Community Forest Path problems in South Gloucestershire

When attempting the Green Man Challenge (a continuous circuit of the Community Forest Path) we have come across a number of problems on the South Gloucestershire portion of the route.

Beginning at the County Bridge at Keynsham and working anti-clockwise, there are no problems until Londonderry Wharf. From this point to Willsbridge Hill, the CFP is basically un-runnable in the last field leading to the car park of the Queen’s Head – to the extent that we usually use the Dramway Path instead, which also has the advantage of a safer road crossing.

There are no further problems until Southway Drive. The problem is the transition onto the Dramway Path, which is not obvious. We generally turn right on Southway Drive to pick up the Dramway between the warehouses.

Some people have had trouble navigating through Warmley Forest Park to Goose Green.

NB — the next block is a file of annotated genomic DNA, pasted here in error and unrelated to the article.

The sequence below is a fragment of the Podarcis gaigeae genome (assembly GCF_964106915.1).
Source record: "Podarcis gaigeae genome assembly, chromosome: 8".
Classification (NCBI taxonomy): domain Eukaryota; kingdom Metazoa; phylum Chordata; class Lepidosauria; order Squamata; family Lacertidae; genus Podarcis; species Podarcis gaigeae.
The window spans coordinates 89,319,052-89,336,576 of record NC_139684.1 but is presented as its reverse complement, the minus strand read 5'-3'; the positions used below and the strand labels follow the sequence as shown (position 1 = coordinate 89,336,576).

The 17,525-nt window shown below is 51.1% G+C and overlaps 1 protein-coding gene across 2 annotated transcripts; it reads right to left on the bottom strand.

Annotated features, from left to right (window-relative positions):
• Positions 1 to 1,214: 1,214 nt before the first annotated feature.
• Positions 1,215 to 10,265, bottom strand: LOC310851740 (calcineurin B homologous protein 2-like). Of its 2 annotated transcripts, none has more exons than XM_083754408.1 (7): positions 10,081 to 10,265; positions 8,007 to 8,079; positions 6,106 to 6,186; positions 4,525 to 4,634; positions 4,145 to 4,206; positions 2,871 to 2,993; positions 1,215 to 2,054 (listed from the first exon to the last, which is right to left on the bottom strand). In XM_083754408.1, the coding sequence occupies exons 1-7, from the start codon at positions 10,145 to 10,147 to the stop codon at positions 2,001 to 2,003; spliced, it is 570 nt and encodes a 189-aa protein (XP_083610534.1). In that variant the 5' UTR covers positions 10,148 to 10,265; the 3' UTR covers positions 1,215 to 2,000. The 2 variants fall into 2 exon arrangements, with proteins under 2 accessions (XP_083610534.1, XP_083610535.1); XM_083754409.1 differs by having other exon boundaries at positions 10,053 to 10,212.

The enclosed path from Goose Green past Cherryorchard Farm is usually blocked with nettles, particularly near the beginning. One person was misled by the angle of the CFP sign where the enclosed path opens out into a field.

The section up to Shortwood Hill is OK apart from long grass caused by the agricultural depression, which prevents the grass from being cropped.

The path up through the wood on the north side of Shortwood Hill is often difficult to follow due to brambles and other vegetation.

There are no more problems until we get to the other side of the M4.

There are sometimes problems with the gates of the field before the field that contains a disused mine shaft (possibly Parkgate Colliery.) The problem is that there is no proper gate, so when there are cattle in the field, the farmer tends to tie up a barrier with barbed wire. 

There are no more real problems until we reach the built up area, where the lack of CFP signs has proved a problem for some.

The only other problem is the enclosed path between Ash Lane and Badger’s Lane, which is regularly nearly impassable due to nettles etc. The dogs at the stables at the Badger’s Lane end of the path can also be intimidating.